|Minnette Marr discusses plant options for karst features|
Members of the SMGA Stewardship Committee received expert guidance recently from Minnette Marr, Lady Bird Johnson Wildflower Center botanist and San Marcos resident. Minnette addressed how to limit invasive plants in the 9-acre, Prospect Park portion of lower Purgatory Creek Natural Area and what should be planted to encourage diversity and groundwater conservation.
|Minnette Marr, SMGA advisor|
Ligustrum lucidum or glossy privet is a major concern and the subject of efforts to reduce its numbers. Work by the SMGA trail crew at the two karst features (limestone openings to the aquifer) in Prospect Park over the past couple of months have included replacing the cloth debris barrier with limestone rocks and thinning the ligustrum, which blocks sunlight from the ground. Minnette suggested false dayflower, cedar sedge, and Texas winter grass as alternatives to cover the barren soil. Milkweed, southwest bristle grass and other forbs, and coreopsis are also good options to consider. Along the walkways where ligustrum and the ever-abundant ashe juniper shades the trail, Marr suggested persimmon, rusty blackhaw, soapberry, spiny hackberry, anacua, and Lindheimer silk tassel as replacements.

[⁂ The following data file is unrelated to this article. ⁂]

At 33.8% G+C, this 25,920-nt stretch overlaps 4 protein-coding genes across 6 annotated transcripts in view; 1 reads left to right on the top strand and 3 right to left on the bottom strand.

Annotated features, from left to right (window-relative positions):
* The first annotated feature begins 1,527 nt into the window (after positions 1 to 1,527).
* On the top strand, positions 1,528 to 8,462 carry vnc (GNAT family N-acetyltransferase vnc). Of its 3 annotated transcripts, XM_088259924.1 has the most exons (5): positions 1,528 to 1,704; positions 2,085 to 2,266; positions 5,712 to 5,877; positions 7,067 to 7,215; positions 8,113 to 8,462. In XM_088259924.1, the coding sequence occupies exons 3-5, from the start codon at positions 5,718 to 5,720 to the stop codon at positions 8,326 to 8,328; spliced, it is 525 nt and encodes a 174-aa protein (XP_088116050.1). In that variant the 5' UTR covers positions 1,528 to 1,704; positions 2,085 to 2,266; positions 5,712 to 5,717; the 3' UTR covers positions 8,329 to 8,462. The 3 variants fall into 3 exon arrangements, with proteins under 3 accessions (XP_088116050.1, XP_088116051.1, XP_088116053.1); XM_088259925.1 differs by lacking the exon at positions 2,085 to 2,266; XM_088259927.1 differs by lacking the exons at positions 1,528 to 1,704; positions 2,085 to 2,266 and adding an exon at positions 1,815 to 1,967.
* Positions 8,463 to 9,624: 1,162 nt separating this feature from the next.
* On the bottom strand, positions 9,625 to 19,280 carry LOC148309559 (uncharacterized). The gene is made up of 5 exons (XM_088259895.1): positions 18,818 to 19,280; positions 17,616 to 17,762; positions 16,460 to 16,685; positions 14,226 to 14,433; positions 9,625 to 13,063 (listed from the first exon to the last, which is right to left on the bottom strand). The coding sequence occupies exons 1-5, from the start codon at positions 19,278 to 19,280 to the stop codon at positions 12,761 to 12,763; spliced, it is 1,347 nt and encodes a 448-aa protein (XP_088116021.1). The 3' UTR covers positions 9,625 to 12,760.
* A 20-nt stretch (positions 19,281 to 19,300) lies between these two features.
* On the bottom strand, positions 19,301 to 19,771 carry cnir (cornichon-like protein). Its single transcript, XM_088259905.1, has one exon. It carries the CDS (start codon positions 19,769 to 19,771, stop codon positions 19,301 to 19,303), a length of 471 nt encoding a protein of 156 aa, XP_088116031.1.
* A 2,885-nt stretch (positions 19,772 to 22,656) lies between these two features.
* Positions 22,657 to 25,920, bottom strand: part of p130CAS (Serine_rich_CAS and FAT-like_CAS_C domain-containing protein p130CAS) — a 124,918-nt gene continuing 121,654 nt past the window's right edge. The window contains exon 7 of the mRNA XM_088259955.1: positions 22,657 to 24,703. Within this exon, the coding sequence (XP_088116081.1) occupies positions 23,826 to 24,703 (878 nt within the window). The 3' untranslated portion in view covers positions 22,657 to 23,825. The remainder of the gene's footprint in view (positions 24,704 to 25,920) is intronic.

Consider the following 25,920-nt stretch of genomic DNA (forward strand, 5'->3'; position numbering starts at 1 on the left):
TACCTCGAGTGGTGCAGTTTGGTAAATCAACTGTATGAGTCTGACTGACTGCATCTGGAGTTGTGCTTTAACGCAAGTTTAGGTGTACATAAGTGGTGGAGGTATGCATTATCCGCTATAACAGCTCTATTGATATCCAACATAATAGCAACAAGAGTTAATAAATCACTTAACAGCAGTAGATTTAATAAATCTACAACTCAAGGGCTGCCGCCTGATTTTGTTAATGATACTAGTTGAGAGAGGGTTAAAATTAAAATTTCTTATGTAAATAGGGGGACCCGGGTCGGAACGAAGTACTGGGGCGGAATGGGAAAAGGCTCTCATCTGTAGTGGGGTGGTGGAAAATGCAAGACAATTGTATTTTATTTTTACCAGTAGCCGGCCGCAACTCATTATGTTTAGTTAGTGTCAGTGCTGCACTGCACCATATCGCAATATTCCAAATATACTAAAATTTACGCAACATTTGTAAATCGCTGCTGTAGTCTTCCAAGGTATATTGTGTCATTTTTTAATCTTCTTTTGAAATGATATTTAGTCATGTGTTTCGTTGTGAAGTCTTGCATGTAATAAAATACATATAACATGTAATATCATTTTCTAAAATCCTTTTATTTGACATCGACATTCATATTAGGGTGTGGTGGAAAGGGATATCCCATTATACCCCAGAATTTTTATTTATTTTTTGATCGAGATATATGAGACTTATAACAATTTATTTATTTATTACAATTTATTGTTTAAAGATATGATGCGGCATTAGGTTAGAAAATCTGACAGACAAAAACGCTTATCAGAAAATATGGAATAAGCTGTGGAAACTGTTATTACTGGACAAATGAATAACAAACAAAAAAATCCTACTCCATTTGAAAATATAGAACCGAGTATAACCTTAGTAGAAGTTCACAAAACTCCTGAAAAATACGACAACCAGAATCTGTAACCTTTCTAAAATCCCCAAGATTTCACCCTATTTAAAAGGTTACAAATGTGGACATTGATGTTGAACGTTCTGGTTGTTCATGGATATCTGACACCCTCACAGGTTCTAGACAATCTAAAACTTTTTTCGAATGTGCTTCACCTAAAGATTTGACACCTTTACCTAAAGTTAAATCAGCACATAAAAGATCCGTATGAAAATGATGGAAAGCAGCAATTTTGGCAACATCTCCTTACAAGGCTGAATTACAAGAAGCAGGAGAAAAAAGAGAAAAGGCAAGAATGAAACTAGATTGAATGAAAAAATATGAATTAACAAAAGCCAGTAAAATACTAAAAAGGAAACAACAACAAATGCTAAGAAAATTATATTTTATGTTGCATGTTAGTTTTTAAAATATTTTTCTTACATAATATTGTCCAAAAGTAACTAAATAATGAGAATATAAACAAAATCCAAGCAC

Setting long range goals is an important first step towards replacing invasives and over abundant native plants. In addition to setting goals, transects, photo points, or other means will be used to measure success towards achieving those goals. Minnette emphasized that the landscape is always dynamic and a mosaic and that improvements to attract desired species, a diversity of grasses and forbs, and conservation of rainwater are all beneficial goals.
Stewardship Committee members were pleased to note that lower Purgatory was enjoyed by a number of local residents. During 2 hours on a pleasant Sunday afternoon, groups of dog walkers, runners, and even a trio of musicians enjoyed the natural area.
– Lance Jones, SMGA Stewardship Committee Member